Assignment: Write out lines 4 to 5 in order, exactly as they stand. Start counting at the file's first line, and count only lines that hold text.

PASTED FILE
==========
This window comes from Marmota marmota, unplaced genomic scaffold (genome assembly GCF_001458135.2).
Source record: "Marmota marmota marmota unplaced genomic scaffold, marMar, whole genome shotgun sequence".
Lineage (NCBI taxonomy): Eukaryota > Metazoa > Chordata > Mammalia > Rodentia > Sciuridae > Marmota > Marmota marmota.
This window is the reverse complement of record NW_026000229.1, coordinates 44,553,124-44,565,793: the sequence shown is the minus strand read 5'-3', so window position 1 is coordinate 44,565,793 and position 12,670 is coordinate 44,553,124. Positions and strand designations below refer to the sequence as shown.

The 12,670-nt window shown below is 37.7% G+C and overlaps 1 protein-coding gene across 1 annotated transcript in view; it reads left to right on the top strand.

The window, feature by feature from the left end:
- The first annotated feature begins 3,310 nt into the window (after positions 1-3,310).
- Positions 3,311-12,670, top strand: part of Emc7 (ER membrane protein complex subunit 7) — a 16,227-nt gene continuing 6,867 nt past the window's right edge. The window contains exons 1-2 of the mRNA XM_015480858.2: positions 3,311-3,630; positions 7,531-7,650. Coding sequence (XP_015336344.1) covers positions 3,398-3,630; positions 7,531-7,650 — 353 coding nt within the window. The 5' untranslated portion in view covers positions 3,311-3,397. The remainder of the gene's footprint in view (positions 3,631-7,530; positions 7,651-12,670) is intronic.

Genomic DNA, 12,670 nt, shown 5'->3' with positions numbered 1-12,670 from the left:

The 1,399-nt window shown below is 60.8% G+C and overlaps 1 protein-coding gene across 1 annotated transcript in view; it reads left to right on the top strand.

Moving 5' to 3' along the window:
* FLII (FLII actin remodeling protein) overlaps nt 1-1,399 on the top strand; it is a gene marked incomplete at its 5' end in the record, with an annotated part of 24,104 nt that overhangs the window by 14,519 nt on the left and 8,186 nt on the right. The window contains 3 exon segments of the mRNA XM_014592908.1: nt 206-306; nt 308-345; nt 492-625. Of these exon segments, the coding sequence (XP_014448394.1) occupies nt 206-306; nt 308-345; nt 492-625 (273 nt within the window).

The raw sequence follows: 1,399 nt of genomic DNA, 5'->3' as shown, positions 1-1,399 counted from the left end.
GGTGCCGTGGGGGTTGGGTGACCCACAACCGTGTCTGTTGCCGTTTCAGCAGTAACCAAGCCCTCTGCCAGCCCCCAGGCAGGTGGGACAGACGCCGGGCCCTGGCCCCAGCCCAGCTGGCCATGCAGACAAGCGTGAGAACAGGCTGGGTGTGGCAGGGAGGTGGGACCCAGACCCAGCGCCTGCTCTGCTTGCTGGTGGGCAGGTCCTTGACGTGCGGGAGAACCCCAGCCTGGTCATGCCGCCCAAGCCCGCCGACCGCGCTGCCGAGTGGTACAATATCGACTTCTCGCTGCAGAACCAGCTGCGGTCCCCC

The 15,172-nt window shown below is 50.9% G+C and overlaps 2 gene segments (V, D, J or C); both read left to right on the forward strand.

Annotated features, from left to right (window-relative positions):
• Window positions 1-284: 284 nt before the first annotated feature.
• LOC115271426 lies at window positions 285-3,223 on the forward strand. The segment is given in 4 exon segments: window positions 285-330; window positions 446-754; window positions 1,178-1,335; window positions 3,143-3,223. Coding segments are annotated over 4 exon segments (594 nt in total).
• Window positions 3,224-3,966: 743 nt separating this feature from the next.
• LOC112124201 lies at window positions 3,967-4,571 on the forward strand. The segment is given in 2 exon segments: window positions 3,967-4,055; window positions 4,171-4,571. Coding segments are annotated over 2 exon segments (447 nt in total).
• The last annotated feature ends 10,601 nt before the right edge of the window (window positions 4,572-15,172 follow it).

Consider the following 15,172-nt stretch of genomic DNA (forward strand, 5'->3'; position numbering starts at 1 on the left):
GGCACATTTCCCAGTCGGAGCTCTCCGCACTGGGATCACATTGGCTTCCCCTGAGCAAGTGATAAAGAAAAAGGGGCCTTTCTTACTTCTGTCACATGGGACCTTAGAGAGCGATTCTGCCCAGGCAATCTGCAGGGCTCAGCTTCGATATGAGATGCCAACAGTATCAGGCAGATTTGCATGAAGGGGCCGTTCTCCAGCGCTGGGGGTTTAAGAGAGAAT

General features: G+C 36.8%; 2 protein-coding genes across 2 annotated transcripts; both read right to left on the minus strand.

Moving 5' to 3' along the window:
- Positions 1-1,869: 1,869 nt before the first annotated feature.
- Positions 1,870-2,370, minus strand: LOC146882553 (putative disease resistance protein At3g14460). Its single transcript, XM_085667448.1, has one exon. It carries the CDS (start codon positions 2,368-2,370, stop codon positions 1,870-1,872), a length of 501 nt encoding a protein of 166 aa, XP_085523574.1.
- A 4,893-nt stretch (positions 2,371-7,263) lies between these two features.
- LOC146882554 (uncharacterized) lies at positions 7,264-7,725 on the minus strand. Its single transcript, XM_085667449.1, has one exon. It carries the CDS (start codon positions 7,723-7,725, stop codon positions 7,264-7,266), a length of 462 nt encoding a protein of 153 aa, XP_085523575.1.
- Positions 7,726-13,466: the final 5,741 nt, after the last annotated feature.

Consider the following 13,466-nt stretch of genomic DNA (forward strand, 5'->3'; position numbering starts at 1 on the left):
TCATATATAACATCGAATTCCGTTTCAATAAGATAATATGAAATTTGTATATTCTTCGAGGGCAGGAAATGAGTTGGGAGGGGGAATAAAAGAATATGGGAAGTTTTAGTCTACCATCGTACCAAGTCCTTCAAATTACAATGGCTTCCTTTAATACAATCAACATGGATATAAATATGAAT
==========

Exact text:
This window is the reverse complement of record NW_026000229.1, coordinates 44,553,124-44,565,793: the sequence shown is the minus strand read 5'-3', so window position 1 is coordinate 44,565,793 and position 12,670 is coordinate 44,553,124. Positions and strand designations below refer to the sequence as shown.

The 12,670-nt window shown below is 37.7% G+C and overlaps 1 protein-coding gene across 1 annotated transcript in view; it reads left to right on the top strand.